The developing markets of Brazil, Russia, India and China will drive sales for Kraft’s global snacks business Mondelez International, according to CEO Irene Rosenfeld.
Rosenfeld yesterday delivered a speech at the Barclays Back to School Conference in Boston, Massachusetts, US, ahead of Kraft Foods’ spilt into a global snacks business (Mondelez International) and a North American grocery business (Kraft Foods Group) on 1 October.
The company has forecast 5-7% sales growth in 2013 and in the long-term for Mondelez, which the company claims will become the category leader in biscuits, chocolate and candy, and number two in gum. Mondelez will start with $36bn in revenues.
As part of ‘The Mondelez Series’, we’ll be bringing you a breakdown of Mondelez’s strategy by category over the next week on top of analysts' views ahead of planned spin-off.
Oreo, Tuc, Club Social, BelVita, Chips Ahoy!, Barni
Gum & Candy
Trident, Halls, Chiclets, Stride, Dairy Milk Eclairs
Cadbury Dairy Milk, Milka, Lacta, Toblerone
Growth strategy: three cluster markets
Mondelez has identified three cluster markets that will form its sales strategy: Developing markets, Next Wave markets and Scale Markets.
‘Developing Markets’ focus on the high-growth BRIC countries, ‘Next Wave’ markets are other high growth regions in the Middle East and Africa and Indonesia , while ‘Scale Markets’ are developed markets with good growth prospects such as Australia, Central Europe, Mexico and Japan.
“Our growth will be broad based but the bulk will be from developing markets,” said Rosenfeld.
“Developing markets represent about 44% of our revenue and we expect that contribution to increase over time,” she continued.
Rosenfeld said that Mondelez would have the fifth largest revenue percentage coming from developing markets behind Unilever, Danone, Colgate and Coca Cola. This analysis puts Mondelez’s rank in developing markets just ahead of rival Nestlé and gives it about four times greater exposure than Hershey.
Lorna Davis – Biscuits
Jim Cali – Gum & Candy
Bharat Puri - Chocolate
Latin America is the biggest developing market for Mondelez with Asia Pacific not far behind.
Chocolate is the largest category in developing markets, just ahead of biscuits and gum & candy.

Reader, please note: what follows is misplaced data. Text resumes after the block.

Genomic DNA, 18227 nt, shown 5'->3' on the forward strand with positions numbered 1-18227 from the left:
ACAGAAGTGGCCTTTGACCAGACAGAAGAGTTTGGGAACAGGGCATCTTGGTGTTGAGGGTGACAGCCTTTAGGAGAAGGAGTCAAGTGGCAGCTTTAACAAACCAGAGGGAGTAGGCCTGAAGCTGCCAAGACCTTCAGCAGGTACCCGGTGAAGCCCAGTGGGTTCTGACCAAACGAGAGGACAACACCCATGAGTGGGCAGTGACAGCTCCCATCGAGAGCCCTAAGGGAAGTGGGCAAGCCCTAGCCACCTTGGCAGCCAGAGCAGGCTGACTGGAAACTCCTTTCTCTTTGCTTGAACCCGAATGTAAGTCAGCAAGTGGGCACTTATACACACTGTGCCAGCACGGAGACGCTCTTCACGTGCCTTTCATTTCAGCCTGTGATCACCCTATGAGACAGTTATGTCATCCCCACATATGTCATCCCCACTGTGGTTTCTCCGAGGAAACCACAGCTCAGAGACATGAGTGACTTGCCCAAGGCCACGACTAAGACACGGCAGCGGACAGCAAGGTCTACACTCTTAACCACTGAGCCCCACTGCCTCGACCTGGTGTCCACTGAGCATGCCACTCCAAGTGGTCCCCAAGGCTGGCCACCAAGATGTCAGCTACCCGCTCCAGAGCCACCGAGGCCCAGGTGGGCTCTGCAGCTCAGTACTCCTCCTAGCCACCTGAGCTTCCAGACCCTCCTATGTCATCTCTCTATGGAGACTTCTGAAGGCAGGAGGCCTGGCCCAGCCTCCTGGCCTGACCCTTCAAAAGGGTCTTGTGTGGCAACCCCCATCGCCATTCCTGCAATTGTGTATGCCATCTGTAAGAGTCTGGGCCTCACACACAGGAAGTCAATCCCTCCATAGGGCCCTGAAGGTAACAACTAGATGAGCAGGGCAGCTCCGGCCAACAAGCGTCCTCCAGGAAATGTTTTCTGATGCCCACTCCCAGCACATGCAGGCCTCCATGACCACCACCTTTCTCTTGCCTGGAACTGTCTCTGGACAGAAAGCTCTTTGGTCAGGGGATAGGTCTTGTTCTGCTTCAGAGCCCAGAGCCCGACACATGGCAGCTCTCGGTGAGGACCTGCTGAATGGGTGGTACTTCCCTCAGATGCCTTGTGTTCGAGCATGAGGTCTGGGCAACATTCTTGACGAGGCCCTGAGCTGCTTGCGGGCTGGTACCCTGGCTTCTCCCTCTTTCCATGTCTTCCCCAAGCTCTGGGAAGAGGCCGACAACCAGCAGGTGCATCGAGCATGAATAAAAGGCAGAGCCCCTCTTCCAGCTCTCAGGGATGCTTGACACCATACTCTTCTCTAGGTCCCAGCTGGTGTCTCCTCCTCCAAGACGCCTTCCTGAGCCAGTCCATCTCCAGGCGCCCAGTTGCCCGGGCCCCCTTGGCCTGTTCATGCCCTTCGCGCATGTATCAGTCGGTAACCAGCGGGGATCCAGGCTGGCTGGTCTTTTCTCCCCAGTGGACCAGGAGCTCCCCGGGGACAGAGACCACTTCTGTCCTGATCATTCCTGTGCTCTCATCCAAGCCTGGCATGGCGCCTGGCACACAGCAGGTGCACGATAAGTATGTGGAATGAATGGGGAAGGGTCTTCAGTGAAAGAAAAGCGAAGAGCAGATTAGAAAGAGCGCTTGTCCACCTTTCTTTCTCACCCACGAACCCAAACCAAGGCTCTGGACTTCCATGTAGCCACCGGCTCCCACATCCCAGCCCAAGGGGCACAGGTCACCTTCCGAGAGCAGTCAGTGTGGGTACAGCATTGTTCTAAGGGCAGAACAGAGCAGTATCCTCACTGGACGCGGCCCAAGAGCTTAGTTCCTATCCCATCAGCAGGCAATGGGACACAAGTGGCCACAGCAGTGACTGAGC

The BRIC countries are the priority developing markets and represent a third of revenues. These markets will be handed the bulk of resources with anticipated growth in mid to high teens in next five years.
Brazil: the core market
Brazil is the biggest BRIC market for Mondelez with $2bn sales last year driven by Kraft’s No.2 chocolate position through the Lacta brand.
Mondelez intends to build on the scale in this market, investing in the North and North East part of the country where it is under-represented. The company’s new plant in Recife last year helped to grow country sales 25%.
Rosenfeld detailed that Russia was the second largest BRIC market for Mondelez with around $1bn in sales last year. She said that the company will focus upon driving premium brands in Russia such as Milka chocolate and Barni and Jacob’s biscuits.
Meanwhile, growth in India is expected primarily through chocolate thanks to Kraft’s commanding leadership position through Cadbury. The firm also recently introduced Toblerone to India.
Sustaining energy, hunger satisfaction, children wholesome
Gum & Candy
Teen market penetration, advantaged candy brands, drive frequency
Bubbly, bitesize, hollow wafer, choco-bakery
“Our priority in India remains driving chocolate penetration by increasing marketing support and expanding distribution,” said Rosenfeld.
The focus in China will be bolstering Kraft’s leading biscuits position through improved distribution. The company also launched Stride gum in China last month.
Mondelez’s biscuits arm, which also includes salty and other snacks, will be the largest part of the business, accounting for 30% of sales.
Chocolate, through the Cadbury business will make up 27% of sales , while the gum and candy segment is to account for 16%. Other categories are beverages and cheese and grocery.
Rosenfeld said that gum chocolate and biscuits had high growth margins as private label has lower penetration in the categories.